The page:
Weekly Shonen Jump Editor Talks Manga's Piracy Problem

It is hard to imagine what it’d be like running Weekly Shonen Jump, but that is what Hiroyuki Nakano does daily. The editor-in-chief has manned the magazine since 2017, and in a recent interview, Nakano opened up about the piracy issues plaguing manga today.

Speaking with Anime News Network, Nakano was asked about how rampant piracy has become overseas.

“I’m glad that people are reading our manga, but it's a big problem for the artists, and it doesn't pay for the cost of assistants, creating the manuscripts, and so on,” the editor explained.

“If left unchecked, it could destroy manga culture. I think it's important to encourage people who read pirated versions to support the official release and to make the official release accessible.”

Continuing, Nakano said the company’s choice to launch its new service MANGA Plus wasn’t done out of piracy concerns. Shueisha wanted to expand its audience first and foremost, but the editor will not complain if that free access curbs the need for piracy.

“Hopefully, but that wasn't the primary reason we came up with it. We just want our manga to be more accessible around the world. But perhaps it will reduce the demand for pirated versions,” Nakano shared.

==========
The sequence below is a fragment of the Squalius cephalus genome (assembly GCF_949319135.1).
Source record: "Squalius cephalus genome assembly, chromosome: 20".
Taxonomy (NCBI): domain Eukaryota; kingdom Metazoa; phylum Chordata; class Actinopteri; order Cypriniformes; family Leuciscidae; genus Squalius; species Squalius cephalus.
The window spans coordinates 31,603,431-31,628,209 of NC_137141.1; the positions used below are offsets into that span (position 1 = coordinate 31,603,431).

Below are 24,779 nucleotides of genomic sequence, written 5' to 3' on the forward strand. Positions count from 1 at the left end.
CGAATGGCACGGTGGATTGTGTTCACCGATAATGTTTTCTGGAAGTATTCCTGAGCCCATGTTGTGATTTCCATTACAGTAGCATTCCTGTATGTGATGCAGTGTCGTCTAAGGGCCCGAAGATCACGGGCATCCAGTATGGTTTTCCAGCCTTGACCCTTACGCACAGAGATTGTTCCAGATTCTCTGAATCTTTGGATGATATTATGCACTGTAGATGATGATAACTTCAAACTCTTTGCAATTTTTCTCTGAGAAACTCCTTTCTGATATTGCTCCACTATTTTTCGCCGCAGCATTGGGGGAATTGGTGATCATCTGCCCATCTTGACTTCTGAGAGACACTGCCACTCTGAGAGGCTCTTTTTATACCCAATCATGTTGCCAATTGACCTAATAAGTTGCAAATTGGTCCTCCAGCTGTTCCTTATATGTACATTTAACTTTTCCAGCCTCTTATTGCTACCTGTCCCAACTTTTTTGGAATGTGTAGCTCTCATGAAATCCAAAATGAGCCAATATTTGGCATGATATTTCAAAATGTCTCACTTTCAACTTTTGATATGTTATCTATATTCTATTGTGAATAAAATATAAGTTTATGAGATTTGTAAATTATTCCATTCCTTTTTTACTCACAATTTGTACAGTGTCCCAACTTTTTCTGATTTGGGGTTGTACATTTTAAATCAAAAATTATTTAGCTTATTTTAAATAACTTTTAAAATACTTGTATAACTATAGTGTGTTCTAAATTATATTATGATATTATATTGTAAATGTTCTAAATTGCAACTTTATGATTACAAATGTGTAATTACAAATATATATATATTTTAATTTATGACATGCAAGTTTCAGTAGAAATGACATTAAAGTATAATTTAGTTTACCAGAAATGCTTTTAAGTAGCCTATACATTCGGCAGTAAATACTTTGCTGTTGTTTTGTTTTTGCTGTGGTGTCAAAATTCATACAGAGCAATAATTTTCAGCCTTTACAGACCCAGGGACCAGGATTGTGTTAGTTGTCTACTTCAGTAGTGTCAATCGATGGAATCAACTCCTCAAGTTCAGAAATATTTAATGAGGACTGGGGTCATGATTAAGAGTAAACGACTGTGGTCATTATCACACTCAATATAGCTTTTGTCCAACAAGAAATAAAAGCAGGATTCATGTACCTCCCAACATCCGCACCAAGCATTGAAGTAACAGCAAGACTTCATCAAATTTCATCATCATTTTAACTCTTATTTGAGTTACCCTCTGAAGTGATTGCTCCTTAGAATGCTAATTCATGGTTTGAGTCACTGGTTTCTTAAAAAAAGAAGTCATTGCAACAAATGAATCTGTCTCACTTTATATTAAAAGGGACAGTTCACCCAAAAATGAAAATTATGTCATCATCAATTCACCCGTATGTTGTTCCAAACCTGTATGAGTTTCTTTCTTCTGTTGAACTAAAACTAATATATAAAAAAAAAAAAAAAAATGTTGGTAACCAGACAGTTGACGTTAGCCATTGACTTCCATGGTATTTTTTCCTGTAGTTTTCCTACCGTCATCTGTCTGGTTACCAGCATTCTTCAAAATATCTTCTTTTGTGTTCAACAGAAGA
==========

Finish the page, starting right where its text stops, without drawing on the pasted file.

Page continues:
As for how MANGA Plus will open accessibility to Weekly Shonen Jump's titles, its services speak for itself. The global service is available in all countries outside of Japan and South Korea which have their own dedicated readers. For a small fee, fans can read up on the backlog of dozens of Weekly Shonen Jump titles like One Piece, and on-going titles post their most recent chapters for free. The simulpublished model makes it easier than ever to read manga on time with Japan, but Nakano does say the country has more of a fondness for paper volumes even in this digital age.

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"That's why it's become a goal of ours to digitize so that more people can read our manga. I think one of the things that makes Japan different from overseas is that it's a smaller country with a dense population, so it's not so hard to distribute print magazines around the entire country at the same time," the editor said. "I also think people are used to the quality of the paper and how it's used to lower the cost."

So, do you think Shueisha's new service will help mitigate manga piracy? Let me know in the comments or hit me up on Twitter @MeganPetersCB to talk all things comics and anime!